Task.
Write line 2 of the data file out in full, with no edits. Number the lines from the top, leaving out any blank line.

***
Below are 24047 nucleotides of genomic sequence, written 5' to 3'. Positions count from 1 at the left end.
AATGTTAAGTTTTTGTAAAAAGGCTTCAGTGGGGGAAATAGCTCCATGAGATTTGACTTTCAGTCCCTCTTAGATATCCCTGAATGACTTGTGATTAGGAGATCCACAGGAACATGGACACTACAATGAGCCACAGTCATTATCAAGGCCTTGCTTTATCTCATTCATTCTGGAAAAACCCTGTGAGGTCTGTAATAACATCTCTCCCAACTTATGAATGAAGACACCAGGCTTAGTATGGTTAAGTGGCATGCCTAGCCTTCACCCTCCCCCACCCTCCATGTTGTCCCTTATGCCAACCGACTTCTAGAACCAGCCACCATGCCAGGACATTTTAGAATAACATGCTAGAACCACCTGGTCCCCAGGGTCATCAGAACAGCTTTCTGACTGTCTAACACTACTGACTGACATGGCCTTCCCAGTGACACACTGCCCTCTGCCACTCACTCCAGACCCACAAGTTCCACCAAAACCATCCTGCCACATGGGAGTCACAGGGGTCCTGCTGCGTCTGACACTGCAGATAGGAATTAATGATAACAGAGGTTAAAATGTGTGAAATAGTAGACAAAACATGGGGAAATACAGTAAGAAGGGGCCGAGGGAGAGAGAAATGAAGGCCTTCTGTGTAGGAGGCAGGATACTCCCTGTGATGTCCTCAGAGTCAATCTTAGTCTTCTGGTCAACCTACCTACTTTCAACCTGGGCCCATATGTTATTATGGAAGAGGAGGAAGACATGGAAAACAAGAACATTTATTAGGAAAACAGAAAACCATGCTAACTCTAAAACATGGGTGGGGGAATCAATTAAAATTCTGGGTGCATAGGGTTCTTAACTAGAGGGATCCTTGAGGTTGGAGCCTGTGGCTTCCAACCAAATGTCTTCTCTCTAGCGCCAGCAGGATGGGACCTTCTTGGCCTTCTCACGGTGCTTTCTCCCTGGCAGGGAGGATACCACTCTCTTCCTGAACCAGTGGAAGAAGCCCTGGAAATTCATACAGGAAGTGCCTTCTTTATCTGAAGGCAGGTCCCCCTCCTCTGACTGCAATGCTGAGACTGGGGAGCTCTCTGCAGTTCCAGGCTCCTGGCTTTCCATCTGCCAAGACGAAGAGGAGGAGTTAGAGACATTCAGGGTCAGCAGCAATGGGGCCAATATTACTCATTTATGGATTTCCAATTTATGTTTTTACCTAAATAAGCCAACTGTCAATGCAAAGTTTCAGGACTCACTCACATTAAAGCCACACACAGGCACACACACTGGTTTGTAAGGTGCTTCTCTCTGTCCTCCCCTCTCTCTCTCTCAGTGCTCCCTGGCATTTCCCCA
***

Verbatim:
AATGTTAAGTTTTTGTAAAAAGGCTTCAGTGGGGGAAATAGCTCCATGAGATTTGACTTTCAGTCCCTCTTAGATATCCCTGAATGACTTGTGATTAGGAGATCCACAGGAACATGGACACTACAATGAGCCACAGTCATTATCAAGGCCTTGCTTTATCTCATTCATTCTGGAAAAACCCTGTGAGGTCTGTAATAACATCTCTCCCAACTTATGAATGAAGACACCAGGCTTAGTATGGTTAAGTGGCATGCCTAGCCTTCACCCTCCCCCACCCTCCATGTTGTCCCTTATGCCAACCGACTTCTAGAACCAGCCACCATGCCAGGACATTTTAGAATAACATGCTAGAACCACCTGGTCCCCAGGGTCATCAGAACAGCTTTCTGACTGTCTAACACTACTGACTGACATGGCCTTCCCAGTGACACACTGCCCTCTGCCACTCACTCCAGACCCACAAGTTCCACCAAAACCATCCTGCCACATGGGAGTCACAGGGGTCCTGCTGCGTCTGACACTGCAGATAGGAATTAATGATAACAGAGGTTAAAATGTGTGAAATAGTAGACAAAACATGGGGAAATACAGTAAGAAGGGGCCGAGGGAGAGAGAAATGAAGGCCTTCTGTGTAGGAGGCAGGATACTCCCTGTGATGTCCTCAGAGTCAATCTTAGTCTTCTGGTCAACCTACCTACTTTCAACCTGGGCCCATATGTTATTATGGAAGAGGAGGAAGACATGGAAAACAAGAACATTTATTAGGAAAACAGAAAACCATGCTAACTCTAAAACATGGGTGGGGGAATCAATTAAAATTCTGGGTGCATAGGGTTCTTAACTAGAGGGATCCTTGAGGTTGGAGCCTGTGGCTTCCAACCAAATGTCTTCTCTCTAGCGCCAGCAGGATGGGACCTTCTTGGCCTTCTCACGGTGCTTTCTCCCTGGCAGGGAGGATACCACTCTCTTCCTGAACCAGTGGAAGAAGCCCTGGAAATTCATACAGGAAGTGCCTTCTTTATCTGAAGGCAGGTCCCCCTCCTCTGACTGCAATGCTGAGACTGGGGAGCTCTCTGCAGTTCCAGGCTCCTGGCTTTCCATCTGCCAAGACGAAGAGGAGGAGTTAGAGACATTCAGGGTCAGCAGCAATGGGGCCAATATTACTCATTTATGGATTTCCAATTTATGTTTTTACCTAAATAAGCCAACTGTCAATGCAAAGTTTCAGGACTCACTCACATTAAAGCCACACACAGGCACACACACTGGTTTGTAAGGTGCTTCTCTCTGTCCTCCCCTCTCTCTCTCTCAGTGCTCCCTGGCATTTCCCCA